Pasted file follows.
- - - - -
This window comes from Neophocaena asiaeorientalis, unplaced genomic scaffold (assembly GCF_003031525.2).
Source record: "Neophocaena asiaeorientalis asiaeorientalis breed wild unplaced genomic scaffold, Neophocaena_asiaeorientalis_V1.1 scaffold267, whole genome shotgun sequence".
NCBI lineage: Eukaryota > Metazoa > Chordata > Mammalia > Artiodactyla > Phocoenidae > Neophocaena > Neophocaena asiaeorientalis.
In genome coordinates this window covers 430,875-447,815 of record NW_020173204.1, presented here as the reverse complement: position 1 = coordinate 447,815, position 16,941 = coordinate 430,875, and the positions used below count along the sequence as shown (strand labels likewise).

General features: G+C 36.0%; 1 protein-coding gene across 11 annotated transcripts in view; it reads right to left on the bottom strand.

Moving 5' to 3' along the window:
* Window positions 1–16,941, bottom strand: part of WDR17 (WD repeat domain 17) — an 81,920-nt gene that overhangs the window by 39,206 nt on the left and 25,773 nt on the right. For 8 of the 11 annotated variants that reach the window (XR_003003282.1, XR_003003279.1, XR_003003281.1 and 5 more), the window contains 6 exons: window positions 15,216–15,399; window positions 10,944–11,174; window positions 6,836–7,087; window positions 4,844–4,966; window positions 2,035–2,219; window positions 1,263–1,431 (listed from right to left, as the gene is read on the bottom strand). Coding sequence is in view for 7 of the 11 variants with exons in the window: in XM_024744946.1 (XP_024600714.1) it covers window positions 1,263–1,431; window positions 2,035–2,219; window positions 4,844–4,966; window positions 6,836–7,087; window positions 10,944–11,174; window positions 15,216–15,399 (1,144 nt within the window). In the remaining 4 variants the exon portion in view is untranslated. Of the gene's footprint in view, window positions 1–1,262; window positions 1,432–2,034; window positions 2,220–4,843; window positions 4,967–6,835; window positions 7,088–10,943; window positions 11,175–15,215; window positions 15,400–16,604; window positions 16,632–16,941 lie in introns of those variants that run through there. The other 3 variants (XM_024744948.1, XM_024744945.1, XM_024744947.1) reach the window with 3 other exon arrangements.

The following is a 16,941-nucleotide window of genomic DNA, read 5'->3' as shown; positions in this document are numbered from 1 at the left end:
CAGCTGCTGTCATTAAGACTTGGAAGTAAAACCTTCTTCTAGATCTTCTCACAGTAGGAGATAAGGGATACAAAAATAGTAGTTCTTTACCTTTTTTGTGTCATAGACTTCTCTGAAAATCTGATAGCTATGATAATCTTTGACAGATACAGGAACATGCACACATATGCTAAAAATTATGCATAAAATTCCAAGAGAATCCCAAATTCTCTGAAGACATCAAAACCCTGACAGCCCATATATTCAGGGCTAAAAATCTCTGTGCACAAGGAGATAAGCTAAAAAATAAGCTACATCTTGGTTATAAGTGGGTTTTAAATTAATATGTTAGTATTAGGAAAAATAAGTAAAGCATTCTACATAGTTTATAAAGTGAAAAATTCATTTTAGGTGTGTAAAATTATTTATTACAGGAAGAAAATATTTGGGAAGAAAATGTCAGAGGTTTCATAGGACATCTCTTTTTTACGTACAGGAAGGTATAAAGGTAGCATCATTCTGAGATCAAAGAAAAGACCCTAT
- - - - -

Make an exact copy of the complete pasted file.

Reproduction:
This window comes from Neophocaena asiaeorientalis, unplaced genomic scaffold (assembly GCF_003031525.2).
Source record: "Neophocaena asiaeorientalis asiaeorientalis breed wild unplaced genomic scaffold, Neophocaena_asiaeorientalis_V1.1 scaffold267, whole genome shotgun sequence".
NCBI lineage: Eukaryota > Metazoa > Chordata > Mammalia > Artiodactyla > Phocoenidae > Neophocaena > Neophocaena asiaeorientalis.
In genome coordinates this window covers 430,875-447,815 of record NW_020173204.1, presented here as the reverse complement: position 1 = coordinate 447,815, position 16,941 = coordinate 430,875, and the positions used below count along the sequence as shown (strand labels likewise).

General features: G+C 36.0%; 1 protein-coding gene across 11 annotated transcripts in view; it reads right to left on the bottom strand.

Moving 5' to 3' along the window:
* Window positions 1–16,941, bottom strand: part of WDR17 (WD repeat domain 17) — an 81,920-nt gene that overhangs the window by 39,206 nt on the left and 25,773 nt on the right. For 8 of the 11 annotated variants that reach the window (XR_003003282.1, XR_003003279.1, XR_003003281.1 and 5 more), the window contains 6 exons: window positions 15,216–15,399; window positions 10,944–11,174; window positions 6,836–7,087; window positions 4,844–4,966; window positions 2,035–2,219; window positions 1,263–1,431 (listed from right to left, as the gene is read on the bottom strand). Coding sequence is in view for 7 of the 11 variants with exons in the window: in XM_024744946.1 (XP_024600714.1) it covers window positions 1,263–1,431; window positions 2,035–2,219; window positions 4,844–4,966; window positions 6,836–7,087; window positions 10,944–11,174; window positions 15,216–15,399 (1,144 nt within the window). In the remaining 4 variants the exon portion in view is untranslated. Of the gene's footprint in view, window positions 1–1,262; window positions 1,432–2,034; window positions 2,220–4,843; window positions 4,967–6,835; window positions 7,088–10,943; window positions 11,175–15,215; window positions 15,400–16,604; window positions 16,632–16,941 lie in introns of those variants that run through there. The other 3 variants (XM_024744948.1, XM_024744945.1, XM_024744947.1) reach the window with 3 other exon arrangements.

The following is a 16,941-nucleotide window of genomic DNA, read 5'->3' as shown; positions in this document are numbered from 1 at the left end:
CAGCTGCTGTCATTAAGACTTGGAAGTAAAACCTTCTTCTAGATCTTCTCACAGTAGGAGATAAGGGATACAAAAATAGTAGTTCTTTACCTTTTTTGTGTCATAGACTTCTCTGAAAATCTGATAGCTATGATAATCTTTGACAGATACAGGAACATGCACACATATGCTAAAAATTATGCATAAAATTCCAAGAGAATCCCAAATTCTCTGAAGACATCAAAACCCTGACAGCCCATATATTCAGGGCTAAAAATCTCTGTGCACAAGGAGATAAGCTAAAAAATAAGCTACATCTTGGTTATAAGTGGGTTTTAAATTAATATGTTAGTATTAGGAAAAATAAGTAAAGCATTCTACATAGTTTATAAAGTGAAAAATTCATTTTAGGTGTGTAAAATTATTTATTACAGGAAGAAAATATTTGGGAAGAAAATGTCAGAGGTTTCATAGGACATCTCTTTTTTACGTACAGGAAGGTATAAAGGTAGCATCATTCTGAGATCAAAGAAAAGACCCTAT